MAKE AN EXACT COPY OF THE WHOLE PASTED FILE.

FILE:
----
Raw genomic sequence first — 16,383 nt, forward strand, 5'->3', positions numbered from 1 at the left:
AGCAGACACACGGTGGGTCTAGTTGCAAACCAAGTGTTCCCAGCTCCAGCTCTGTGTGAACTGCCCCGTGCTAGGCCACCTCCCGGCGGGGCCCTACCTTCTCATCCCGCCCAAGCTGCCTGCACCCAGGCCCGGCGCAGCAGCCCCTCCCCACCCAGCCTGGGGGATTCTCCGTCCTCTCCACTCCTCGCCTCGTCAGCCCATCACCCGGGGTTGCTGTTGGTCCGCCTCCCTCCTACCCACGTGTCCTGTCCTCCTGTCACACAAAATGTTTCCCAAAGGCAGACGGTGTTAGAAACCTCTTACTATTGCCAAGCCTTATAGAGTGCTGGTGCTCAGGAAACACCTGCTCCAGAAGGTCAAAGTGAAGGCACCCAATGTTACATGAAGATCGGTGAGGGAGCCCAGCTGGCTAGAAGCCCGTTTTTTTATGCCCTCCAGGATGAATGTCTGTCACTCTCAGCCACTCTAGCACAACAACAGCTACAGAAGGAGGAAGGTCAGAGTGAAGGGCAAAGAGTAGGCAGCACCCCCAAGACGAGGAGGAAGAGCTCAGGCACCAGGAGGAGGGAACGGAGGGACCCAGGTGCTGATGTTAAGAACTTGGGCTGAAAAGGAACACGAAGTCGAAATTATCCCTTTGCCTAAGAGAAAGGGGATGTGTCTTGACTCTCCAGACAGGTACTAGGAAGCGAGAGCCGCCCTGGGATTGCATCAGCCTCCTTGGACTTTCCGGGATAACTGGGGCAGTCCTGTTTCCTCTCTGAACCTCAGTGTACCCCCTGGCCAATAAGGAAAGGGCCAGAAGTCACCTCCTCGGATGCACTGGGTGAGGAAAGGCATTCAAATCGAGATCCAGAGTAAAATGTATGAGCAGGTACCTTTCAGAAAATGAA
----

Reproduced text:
Raw genomic sequence first — 16,383 nt, forward strand, 5'->3', positions numbered from 1 at the left:
AGCAGACACACGGTGGGTCTAGTTGCAAACCAAGTGTTCCCAGCTCCAGCTCTGTGTGAACTGCCCCGTGCTAGGCCACCTCCCGGCGGGGCCCTACCTTCTCATCCCGCCCAAGCTGCCTGCACCCAGGCCCGGCGCAGCAGCCCCTCCCCACCCAGCCTGGGGGATTCTCCGTCCTCTCCACTCCTCGCCTCGTCAGCCCATCACCCGGGGTTGCTGTTGGTCCGCCTCCCTCCTACCCACGTGTCCTGTCCTCCTGTCACACAAAATGTTTCCCAAAGGCAGACGGTGTTAGAAACCTCTTACTATTGCCAAGCCTTATAGAGTGCTGGTGCTCAGGAAACACCTGCTCCAGAAGGTCAAAGTGAAGGCACCCAATGTTACATGAAGATCGGTGAGGGAGCCCAGCTGGCTAGAAGCCCGTTTTTTTATGCCCTCCAGGATGAATGTCTGTCACTCTCAGCCACTCTAGCACAACAACAGCTACAGAAGGAGGAAGGTCAGAGTGAAGGGCAAAGAGTAGGCAGCACCCCCAAGACGAGGAGGAAGAGCTCAGGCACCAGGAGGAGGGAACGGAGGGACCCAGGTGCTGATGTTAAGAACTTGGGCTGAAAAGGAACACGAAGTCGAAATTATCCCTTTGCCTAAGAGAAAGGGGATGTGTCTTGACTCTCCAGACAGGTACTAGGAAGCGAGAGCCGCCCTGGGATTGCATCAGCCTCCTTGGACTTTCCGGGATAACTGGGGCAGTCCTGTTTCCTCTCTGAACCTCAGTGTACCCCCTGGCCAATAAGGAAAGGGCCAGAAGTCACCTCCTCGGATGCACTGGGTGAGGAAAGGCATTCAAATCGAGATCCAGAGTAAAATGTATGAGCAGGTACCTTTCAGAAAATGAA